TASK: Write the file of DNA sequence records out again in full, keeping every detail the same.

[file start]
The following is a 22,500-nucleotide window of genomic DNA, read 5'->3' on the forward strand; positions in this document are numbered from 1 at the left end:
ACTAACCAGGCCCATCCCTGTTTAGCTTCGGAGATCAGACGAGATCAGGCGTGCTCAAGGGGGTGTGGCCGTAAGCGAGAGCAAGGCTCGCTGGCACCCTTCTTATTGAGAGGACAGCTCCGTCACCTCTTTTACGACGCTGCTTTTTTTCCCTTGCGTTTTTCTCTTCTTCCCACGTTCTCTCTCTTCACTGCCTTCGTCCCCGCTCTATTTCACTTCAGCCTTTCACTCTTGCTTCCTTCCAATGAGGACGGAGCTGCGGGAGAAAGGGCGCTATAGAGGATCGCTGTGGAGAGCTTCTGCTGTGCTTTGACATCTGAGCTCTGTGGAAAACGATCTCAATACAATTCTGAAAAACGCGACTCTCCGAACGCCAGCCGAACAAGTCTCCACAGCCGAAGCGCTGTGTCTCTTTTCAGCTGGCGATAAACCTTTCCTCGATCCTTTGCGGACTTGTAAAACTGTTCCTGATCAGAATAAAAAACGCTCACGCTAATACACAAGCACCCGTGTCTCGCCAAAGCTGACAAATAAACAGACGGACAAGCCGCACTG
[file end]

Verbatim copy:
The following is a 22,500-nucleotide window of genomic DNA, read 5'->3' on the forward strand; positions in this document are numbered from 1 at the left end:
ACTAACCAGGCCCATCCCTGTTTAGCTTCGGAGATCAGACGAGATCAGGCGTGCTCAAGGGGGTGTGGCCGTAAGCGAGAGCAAGGCTCGCTGGCACCCTTCTTATTGAGAGGACAGCTCCGTCACCTCTTTTACGACGCTGCTTTTTTTCCCTTGCGTTTTTCTCTTCTTCCCACGTTCTCTCTCTTCACTGCCTTCGTCCCCGCTCTATTTCACTTCAGCCTTTCACTCTTGCTTCCTTCCAATGAGGACGGAGCTGCGGGAGAAAGGGCGCTATAGAGGATCGCTGTGGAGAGCTTCTGCTGTGCTTTGACATCTGAGCTCTGTGGAAAACGATCTCAATACAATTCTGAAAAACGCGACTCTCCGAACGCCAGCCGAACAAGTCTCCACAGCCGAAGCGCTGTGTCTCTTTTCAGCTGGCGATAAACCTTTCCTCGATCCTTTGCGGACTTGTAAAACTGTTCCTGATCAGAATAAAAAACGCTCACGCTAATACACAAGCACCCGTGTCTCGCCAAAGCTGACAAATAAACAGACGGACAAGCCGCACTG